Another play on words, nunnery, in this instance, symbolizes both sexual abstinence and sexual perversity. Or perhaps his own portrayal of madness — his "antic disposition" — that he dons like a mask or a costume actually drives him. Or is his flaw that he believes he is pretending to be mad? Or could his tragic flaw be that he possesses the same hubris that kills all the great tragic heroes — that be believes he can decide who should live and who should die, who should be forgiven and who should be punished?
Another play on words, nunnery, in this instance, symbolizes both sexual abstinence and sexual perversity. Or perhaps his own portrayal of madness — his "antic disposition" — that he dons like a mask or a costume actually drives him. Or is his flaw that he believes he is pretending to be mad? Or could his tragic flaw be that he possesses the same hubris that kills all the great tragic heroes — that be believes he can decide who should live and who should die, who should be forgiven and who should be punished?In a cloister, Ophelia would take a vow of chastity, and in a brothel, she would serve as the basest sexual object. Then, perhaps, is the ghost a manifestation of his own conscience and not a real presence at all?Tags: Essay On Dignity Of LabourUniversity Of Tulsa Admission EssaySmall Business Floor PlansHow To Write A Concept EssayCollege Essays Help Writing Research PapersCatholic Research PaperMsw Admissions EssayMit Mba Essay
His tragic heroes are always persons of the highest rank, save one Othello.
His famous tragic characters- Macbeth, King Lear, Othello, Antony, Cleopatra, Julius Caesar, Romeo and Juliet, and Hamlet-possess some recognizable common features like inherent nobility of nature, indomitable will and courage to face death gallantly.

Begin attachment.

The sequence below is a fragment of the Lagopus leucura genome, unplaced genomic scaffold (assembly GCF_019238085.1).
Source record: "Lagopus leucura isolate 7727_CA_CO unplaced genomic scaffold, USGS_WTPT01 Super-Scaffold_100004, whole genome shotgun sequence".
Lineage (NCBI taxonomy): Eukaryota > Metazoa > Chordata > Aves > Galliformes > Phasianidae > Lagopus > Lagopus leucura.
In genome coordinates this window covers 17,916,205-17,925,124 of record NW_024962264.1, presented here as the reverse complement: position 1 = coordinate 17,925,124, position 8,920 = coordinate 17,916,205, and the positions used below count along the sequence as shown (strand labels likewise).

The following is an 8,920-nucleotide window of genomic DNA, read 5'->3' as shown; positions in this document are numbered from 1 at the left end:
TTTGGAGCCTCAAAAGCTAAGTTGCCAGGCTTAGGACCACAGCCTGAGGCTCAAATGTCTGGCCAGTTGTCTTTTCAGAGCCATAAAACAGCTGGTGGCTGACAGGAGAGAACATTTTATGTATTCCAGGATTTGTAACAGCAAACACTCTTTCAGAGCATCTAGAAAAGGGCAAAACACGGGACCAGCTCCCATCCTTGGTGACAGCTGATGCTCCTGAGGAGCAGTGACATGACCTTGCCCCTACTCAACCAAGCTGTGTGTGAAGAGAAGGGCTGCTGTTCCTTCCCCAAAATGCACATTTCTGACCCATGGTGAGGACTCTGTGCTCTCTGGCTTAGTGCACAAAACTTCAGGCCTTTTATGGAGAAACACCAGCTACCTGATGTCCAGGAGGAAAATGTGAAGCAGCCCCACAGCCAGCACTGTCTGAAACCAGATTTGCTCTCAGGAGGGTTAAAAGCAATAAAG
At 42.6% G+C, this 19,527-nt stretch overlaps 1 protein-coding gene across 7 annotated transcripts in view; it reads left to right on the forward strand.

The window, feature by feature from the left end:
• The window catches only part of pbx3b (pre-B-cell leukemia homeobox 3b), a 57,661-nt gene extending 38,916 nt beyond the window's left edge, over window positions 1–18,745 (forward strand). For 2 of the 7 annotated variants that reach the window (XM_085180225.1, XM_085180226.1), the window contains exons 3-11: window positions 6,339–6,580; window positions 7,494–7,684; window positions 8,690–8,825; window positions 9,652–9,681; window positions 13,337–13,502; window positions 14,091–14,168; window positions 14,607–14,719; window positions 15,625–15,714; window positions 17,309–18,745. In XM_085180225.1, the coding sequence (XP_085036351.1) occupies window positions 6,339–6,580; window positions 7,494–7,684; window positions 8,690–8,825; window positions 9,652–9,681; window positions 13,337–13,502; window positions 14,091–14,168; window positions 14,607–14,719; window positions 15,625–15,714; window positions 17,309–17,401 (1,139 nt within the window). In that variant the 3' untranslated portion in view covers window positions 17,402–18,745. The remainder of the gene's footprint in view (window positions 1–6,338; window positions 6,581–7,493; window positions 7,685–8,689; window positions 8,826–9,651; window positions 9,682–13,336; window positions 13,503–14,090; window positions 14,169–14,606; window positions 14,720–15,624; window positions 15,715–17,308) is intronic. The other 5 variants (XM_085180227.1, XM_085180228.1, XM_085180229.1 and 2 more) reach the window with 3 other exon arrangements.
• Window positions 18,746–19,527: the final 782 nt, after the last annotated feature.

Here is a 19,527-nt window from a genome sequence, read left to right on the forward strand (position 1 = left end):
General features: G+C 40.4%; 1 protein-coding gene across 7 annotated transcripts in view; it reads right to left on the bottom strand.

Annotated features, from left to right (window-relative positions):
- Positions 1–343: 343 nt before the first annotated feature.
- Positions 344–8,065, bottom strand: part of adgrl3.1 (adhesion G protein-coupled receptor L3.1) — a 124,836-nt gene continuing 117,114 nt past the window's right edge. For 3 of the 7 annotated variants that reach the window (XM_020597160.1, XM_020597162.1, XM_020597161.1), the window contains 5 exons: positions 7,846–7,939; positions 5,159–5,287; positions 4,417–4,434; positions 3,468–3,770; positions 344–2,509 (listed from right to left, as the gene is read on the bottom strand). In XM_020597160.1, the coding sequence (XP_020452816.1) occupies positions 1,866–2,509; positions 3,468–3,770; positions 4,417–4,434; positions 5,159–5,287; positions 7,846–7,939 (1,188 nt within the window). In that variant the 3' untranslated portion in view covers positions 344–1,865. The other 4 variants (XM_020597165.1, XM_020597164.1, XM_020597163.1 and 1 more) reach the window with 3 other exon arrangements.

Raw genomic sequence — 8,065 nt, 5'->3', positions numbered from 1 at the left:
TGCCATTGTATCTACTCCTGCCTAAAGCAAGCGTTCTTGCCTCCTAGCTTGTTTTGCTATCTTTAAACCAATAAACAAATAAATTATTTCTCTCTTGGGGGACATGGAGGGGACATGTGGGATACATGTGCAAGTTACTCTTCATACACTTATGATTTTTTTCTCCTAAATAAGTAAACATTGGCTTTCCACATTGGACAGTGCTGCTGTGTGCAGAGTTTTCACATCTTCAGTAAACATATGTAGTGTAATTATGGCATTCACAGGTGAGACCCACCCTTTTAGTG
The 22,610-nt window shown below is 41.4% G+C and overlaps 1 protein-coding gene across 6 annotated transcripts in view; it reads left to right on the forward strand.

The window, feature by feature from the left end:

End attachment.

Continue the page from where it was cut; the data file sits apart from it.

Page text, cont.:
Can concluding whether Hamlet is mad or merely pretending madness determine all the questions about Hamlet's nature? Which leads to the question students must ultimately consider: Is Hamlet a tragic hero at all?
Could a madman manipulate his destiny as adeptly as Hamlet turns the tables on Rosencrantz and Guildenstern? The Greek philosopher Aristotle defined the tragic hero with Oedipus as the archetype a great man at the pinnacle of his power who, through a flaw in his own character, topples, taking everyone in his jurisdiction with him.
But whether jealousy prompts his hatred, whether his fixation on his mother causes his inability to love Ophelia, and whether he lusts after Gertrude all depend on interpretation. Hamlet's love life could result from his Puritanical nature.
Like the Puritans whose presence was growing in England of the time, Hamlet is severely puritanical about love and sex.Though tragedies had been written in English prior to Shakespeare, most notably, Christopher Marlowe, Thomas Kid, Gorge Peele and Robert Greene, it was Shakespeare who gave it its distinguishing features. Shakespeare's tragedy depicts the operation of tragic flaw in hero's character.Of course, chance, fate and supernatural also play a vital role in the fall of the hero.But the controversy of his sexual identity equally charms and repels people. The psychoanalytic profile of the character supports Freud's theory that Hamlet has an unnatural love for his mother.Hamlet unequivocally hates his stepfather and abhors the incestuous relationship between Claudius and Gertrude.But they temporarily succumb to evil, face agony and conflict and end with their death.Yet the tragic hero towers above the remaining characters of the play.Hamlet fulfills the Aristotelian requirement that the tragic hero invoke in us a deep sense of pity and fear, that we learn from him how not to conduct our lives.Hamlet is our hero because he is, as we are, at once both confused and enticed by endless dilemmas that come from being, after all, merely human.He is appalled by Gertrude's show of her pleasure at Claudius' touch, and he clearly loathes women.His anger over Claudius' and Gertrude's relationship could as easily result from a general distaste for sexual activity as from desire to be with his mother.